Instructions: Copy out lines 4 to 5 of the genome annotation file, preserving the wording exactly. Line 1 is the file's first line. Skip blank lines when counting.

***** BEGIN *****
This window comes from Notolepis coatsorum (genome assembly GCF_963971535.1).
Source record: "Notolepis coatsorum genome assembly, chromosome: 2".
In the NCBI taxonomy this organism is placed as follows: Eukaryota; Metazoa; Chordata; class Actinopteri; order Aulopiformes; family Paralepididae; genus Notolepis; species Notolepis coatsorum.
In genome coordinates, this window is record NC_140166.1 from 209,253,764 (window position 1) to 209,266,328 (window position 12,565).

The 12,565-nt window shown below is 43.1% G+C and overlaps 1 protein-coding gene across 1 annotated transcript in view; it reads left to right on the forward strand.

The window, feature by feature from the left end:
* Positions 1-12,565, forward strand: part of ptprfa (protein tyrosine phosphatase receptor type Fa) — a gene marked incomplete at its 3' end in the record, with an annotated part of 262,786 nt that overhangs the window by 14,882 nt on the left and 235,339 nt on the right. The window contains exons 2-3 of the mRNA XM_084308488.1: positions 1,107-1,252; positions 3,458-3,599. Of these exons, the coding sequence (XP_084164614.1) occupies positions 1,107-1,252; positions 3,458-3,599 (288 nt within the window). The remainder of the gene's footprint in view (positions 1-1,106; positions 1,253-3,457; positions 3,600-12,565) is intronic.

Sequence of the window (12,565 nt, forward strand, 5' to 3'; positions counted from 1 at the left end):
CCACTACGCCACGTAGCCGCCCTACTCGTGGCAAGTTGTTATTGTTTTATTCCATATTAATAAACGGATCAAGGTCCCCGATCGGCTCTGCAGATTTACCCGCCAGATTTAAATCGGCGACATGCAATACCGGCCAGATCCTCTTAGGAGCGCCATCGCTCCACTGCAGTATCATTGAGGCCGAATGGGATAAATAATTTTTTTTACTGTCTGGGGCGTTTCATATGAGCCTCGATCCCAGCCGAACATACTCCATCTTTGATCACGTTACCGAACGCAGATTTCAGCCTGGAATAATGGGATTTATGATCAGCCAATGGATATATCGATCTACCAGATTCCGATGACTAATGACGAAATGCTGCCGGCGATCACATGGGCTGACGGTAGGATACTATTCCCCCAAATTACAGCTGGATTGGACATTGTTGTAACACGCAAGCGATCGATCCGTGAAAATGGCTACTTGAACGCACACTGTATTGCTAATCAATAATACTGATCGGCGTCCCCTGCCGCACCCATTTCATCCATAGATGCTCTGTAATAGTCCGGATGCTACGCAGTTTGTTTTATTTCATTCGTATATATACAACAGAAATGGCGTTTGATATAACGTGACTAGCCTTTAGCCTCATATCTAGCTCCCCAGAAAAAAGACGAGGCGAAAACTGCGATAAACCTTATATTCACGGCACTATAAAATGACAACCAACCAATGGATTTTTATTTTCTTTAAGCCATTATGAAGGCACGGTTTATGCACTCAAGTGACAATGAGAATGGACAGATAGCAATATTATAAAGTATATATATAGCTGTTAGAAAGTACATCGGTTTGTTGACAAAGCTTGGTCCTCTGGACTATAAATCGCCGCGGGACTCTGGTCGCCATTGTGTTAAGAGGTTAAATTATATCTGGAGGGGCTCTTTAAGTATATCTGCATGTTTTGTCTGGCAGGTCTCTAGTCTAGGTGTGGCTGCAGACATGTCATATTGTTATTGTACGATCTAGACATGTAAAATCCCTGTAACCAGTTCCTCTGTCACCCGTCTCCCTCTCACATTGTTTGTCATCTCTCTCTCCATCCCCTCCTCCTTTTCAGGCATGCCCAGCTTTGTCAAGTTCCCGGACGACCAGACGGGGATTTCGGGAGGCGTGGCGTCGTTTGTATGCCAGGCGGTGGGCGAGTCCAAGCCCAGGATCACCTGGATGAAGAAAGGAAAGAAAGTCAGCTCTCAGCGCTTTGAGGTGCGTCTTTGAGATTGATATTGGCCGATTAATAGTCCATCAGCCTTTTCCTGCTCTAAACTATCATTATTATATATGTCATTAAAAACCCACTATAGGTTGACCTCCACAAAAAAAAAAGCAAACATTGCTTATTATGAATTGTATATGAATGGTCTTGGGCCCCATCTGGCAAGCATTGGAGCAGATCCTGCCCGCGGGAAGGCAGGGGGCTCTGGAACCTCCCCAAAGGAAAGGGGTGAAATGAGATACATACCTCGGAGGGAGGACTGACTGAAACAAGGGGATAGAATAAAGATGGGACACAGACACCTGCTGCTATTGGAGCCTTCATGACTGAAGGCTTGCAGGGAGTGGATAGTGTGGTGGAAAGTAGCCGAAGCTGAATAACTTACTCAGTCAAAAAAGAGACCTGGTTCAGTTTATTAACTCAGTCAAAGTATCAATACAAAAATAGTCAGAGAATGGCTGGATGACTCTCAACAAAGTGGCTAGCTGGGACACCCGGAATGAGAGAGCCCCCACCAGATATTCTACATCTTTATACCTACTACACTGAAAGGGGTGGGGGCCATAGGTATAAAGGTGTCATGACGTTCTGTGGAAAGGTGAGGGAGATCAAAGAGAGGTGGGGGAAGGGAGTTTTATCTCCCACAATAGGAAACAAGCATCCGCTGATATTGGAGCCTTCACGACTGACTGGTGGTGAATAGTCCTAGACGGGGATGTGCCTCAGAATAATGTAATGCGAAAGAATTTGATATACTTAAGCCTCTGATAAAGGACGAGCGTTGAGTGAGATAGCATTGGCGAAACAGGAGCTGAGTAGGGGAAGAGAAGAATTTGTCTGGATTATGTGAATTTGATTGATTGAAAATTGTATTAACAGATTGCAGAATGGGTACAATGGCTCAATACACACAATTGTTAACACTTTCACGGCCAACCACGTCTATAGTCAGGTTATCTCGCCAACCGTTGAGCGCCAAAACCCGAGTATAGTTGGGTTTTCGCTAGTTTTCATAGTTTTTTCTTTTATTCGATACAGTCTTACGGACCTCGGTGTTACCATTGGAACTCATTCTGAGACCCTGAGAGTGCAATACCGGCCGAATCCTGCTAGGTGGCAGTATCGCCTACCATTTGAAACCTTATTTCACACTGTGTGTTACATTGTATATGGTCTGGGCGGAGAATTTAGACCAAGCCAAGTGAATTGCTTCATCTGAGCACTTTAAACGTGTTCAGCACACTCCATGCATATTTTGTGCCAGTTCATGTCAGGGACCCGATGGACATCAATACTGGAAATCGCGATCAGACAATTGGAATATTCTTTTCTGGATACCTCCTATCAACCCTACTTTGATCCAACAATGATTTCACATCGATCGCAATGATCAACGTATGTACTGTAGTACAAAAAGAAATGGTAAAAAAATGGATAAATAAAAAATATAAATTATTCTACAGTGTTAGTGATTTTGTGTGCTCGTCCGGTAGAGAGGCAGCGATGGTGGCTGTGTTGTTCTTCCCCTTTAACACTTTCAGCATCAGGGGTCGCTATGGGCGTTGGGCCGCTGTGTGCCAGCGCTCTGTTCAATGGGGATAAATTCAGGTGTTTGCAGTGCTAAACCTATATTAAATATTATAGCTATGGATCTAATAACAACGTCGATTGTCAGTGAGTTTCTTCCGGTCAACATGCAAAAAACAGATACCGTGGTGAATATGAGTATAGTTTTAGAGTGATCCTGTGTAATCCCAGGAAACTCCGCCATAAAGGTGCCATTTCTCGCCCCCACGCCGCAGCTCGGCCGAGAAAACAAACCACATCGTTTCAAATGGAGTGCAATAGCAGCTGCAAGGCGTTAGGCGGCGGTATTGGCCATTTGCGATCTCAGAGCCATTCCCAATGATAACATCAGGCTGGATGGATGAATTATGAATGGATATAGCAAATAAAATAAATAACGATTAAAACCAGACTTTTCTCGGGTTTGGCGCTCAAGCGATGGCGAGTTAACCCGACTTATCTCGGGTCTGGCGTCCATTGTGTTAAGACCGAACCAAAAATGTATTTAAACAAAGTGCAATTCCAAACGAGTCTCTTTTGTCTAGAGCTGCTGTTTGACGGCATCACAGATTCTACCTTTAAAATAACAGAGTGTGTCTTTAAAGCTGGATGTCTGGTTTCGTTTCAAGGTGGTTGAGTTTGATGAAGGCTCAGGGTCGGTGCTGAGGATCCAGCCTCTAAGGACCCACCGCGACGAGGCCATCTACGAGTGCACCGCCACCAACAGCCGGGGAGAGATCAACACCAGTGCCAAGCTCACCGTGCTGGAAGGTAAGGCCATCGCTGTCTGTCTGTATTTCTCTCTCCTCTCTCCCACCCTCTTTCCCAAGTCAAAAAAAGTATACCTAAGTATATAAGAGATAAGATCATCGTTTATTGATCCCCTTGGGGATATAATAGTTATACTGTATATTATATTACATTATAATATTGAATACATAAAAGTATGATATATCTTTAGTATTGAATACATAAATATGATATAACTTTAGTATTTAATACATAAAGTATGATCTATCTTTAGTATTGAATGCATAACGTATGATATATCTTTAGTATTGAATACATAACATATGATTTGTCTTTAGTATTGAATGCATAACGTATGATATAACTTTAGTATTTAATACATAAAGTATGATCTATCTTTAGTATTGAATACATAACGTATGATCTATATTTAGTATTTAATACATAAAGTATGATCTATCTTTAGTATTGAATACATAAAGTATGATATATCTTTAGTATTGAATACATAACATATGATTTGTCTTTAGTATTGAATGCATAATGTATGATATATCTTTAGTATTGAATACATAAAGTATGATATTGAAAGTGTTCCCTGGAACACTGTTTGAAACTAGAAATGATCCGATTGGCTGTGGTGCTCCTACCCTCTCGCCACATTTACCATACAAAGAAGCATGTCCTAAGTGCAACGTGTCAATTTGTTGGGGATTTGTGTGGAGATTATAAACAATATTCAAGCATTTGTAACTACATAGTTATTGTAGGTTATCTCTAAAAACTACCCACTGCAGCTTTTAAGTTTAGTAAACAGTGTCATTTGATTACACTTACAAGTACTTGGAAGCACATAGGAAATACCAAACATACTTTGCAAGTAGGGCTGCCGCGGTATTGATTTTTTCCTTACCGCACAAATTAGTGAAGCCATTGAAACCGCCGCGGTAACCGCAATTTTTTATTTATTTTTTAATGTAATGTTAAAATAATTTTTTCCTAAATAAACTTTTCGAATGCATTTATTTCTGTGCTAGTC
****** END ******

In genome coordinates, this window is record NC_140166.1 from 209,253,764 (window position 1) to 209,266,328 (window position 12,565).

The 12,565-nt window shown below is 43.1% G+C and overlaps 1 protein-coding gene across 1 annotated transcript in view; it reads left to right on the forward strand.